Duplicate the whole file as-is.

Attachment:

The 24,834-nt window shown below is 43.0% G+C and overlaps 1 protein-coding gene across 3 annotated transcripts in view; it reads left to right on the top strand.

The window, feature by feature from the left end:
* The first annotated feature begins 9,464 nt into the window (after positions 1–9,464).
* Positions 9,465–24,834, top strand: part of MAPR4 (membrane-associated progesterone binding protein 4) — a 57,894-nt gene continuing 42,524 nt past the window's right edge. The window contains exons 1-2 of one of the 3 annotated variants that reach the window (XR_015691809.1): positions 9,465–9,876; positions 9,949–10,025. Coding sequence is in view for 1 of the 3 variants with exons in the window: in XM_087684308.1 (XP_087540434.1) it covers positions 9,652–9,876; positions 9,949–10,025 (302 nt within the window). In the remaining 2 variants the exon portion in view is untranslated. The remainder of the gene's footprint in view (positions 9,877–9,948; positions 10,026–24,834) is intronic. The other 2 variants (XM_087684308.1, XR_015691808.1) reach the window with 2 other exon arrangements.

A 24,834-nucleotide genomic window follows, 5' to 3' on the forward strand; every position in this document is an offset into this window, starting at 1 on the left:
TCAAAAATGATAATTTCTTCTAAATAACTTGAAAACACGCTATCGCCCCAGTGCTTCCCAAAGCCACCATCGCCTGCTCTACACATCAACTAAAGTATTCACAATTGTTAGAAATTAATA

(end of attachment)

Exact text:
The 24,834-nt window shown below is 43.0% G+C and overlaps 1 protein-coding gene across 3 annotated transcripts in view; it reads left to right on the top strand.

The window, feature by feature from the left end:
* The first annotated feature begins 9,464 nt into the window (after positions 1–9,464).
* Positions 9,465–24,834, top strand: part of MAPR4 (membrane-associated progesterone binding protein 4) — a 57,894-nt gene continuing 42,524 nt past the window's right edge. The window contains exons 1-2 of one of the 3 annotated variants that reach the window (XR_015691809.1): positions 9,465–9,876; positions 9,949–10,025. Coding sequence is in view for 1 of the 3 variants with exons in the window: in XM_087684308.1 (XP_087540434.1) it covers positions 9,652–9,876; positions 9,949–10,025 (302 nt within the window). In the remaining 2 variants the exon portion in view is untranslated. The remainder of the gene's footprint in view (positions 9,877–9,948; positions 10,026–24,834) is intronic. The other 2 variants (XM_087684308.1, XR_015691808.1) reach the window with 2 other exon arrangements.

A 24,834-nucleotide genomic window follows, 5' to 3' on the forward strand; every position in this document is an offset into this window, starting at 1 on the left:
TCAAAAATGATAATTTCTTCTAAATAACTTGAAAACACGCTATCGCCCCAGTGCTTCCCAAAGCCACCATCGCCTGCTCTACACATCAACTAAAGTATTCACAATTGTTAGAAATTAATA